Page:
For pruning purposes, shrubs can be sorted into three broad categories by their growth rate: fast, moderate, and slow. The growth rate of a plant is the main factor in determining how heavily to prune. Generally, the faster the growth rate, the heavier the pruning.


The first things to look for when pruning are branches that may be an issue for the plant’s health. This maintenance pruning includes damaged, broken, or dead branches, branches that are crossing or rubbing, or suckers or sprouts. Once these are removed, any cosmetic cuts can be made.


Cosmetic pruning is often restricted to the outside edges of the plant. Pruning through the plant’s interior, both with maintenance and cosmetic pruning, encourages fresh growth throughout the plant, instead of just on the outer margins.

Faster growers may have more interior branches removed at a time than slow growers, but virtually all shrubs benefit from thinning and removing branches to some extent.


Late winter to early spring is the optimal time for most pruning in shrubs. This allows the plants to direct all their stored energy into new growth without wasting any that would need to be removed afterwards. This also allows a clear view of the branching.

It’s important to note when a plant blooms. If a plant blooms in spring, cosmetic pruning should wait until after flowering to preserve the blooms. Broken branches and other health-related cuts are best made in early spring, since these do not generally impact the bloom.


There are several benefits to regular pruning. Maintenance pruning helps reduce potential future problems caused by branches growing where they shouldn’t, and helps the plant heal quickly from broken branches and other wounds.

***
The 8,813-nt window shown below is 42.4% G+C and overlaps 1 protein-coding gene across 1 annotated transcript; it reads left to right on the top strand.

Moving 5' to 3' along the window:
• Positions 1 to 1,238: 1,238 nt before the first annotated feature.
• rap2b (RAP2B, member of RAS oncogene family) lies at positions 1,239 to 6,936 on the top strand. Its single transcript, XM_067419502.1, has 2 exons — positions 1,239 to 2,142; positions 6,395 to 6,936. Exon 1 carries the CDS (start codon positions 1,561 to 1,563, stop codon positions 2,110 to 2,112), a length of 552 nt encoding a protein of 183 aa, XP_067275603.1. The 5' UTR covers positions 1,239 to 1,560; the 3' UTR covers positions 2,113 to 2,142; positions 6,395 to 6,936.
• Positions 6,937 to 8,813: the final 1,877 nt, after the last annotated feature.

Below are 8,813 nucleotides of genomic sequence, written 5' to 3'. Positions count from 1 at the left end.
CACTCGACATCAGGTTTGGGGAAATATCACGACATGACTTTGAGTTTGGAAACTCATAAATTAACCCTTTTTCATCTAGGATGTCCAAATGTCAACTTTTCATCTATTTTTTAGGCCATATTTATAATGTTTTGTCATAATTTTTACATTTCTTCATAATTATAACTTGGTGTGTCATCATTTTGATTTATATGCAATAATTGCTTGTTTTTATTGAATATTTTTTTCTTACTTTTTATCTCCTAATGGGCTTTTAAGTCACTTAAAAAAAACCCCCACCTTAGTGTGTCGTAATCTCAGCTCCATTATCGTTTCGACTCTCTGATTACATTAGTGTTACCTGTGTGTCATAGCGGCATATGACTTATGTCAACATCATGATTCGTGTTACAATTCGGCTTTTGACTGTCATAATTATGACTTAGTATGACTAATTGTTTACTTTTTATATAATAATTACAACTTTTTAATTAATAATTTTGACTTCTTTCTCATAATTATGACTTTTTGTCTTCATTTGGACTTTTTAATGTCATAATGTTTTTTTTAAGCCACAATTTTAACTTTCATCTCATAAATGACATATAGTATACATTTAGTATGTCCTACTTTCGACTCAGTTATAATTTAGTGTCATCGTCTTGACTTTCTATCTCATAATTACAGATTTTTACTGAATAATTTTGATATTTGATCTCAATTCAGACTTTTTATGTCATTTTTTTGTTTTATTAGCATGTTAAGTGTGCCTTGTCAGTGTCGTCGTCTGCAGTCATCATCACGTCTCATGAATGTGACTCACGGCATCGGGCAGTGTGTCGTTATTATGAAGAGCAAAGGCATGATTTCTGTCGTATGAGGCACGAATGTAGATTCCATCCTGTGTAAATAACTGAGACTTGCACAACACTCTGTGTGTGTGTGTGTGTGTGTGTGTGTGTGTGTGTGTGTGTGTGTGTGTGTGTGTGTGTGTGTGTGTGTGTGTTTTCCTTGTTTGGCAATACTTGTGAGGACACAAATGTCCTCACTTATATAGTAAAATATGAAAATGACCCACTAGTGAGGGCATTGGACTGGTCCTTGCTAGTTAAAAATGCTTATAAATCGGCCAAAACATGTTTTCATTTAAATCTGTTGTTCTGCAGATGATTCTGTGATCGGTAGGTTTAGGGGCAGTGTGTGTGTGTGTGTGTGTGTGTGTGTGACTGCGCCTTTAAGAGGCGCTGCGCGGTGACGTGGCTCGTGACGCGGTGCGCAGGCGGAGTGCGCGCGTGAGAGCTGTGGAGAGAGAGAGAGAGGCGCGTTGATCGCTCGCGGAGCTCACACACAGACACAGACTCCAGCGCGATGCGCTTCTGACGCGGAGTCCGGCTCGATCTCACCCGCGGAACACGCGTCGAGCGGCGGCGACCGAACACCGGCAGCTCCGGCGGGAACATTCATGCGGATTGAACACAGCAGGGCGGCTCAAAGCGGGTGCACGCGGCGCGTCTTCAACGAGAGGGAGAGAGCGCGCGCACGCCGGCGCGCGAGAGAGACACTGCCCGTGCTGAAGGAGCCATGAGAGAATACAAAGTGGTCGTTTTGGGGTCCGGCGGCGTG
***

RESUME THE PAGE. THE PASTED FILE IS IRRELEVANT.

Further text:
Cosmetic pruning, both in the shrub’s interior and on the margins, helps encourage vigorous new growth through the plant and controlling size and shape.

Interior pruning especially helps maintain even new growth through the plant, preventing the plant from becoming too woody and bare on the inside. Thinning also improves air flow within the plant, which helps prevent many plant diseases.


Whether you are using fine-tipped shears, hand pruners, loppers, or another tool, it is important to make sure that the tool is clean and sharp, to ensure a clean cut every time and to prevent the potential spread of pathogens between plants.

When possible, make each cut just above an existing bud to help direct new growth. Cuts should generally be made at an angle to prevent water from collecting on any flat surfaces.

Tips: Think of thinning as like layering a haircut to promote volume. Take your time and be mindful. It can be relaxing!

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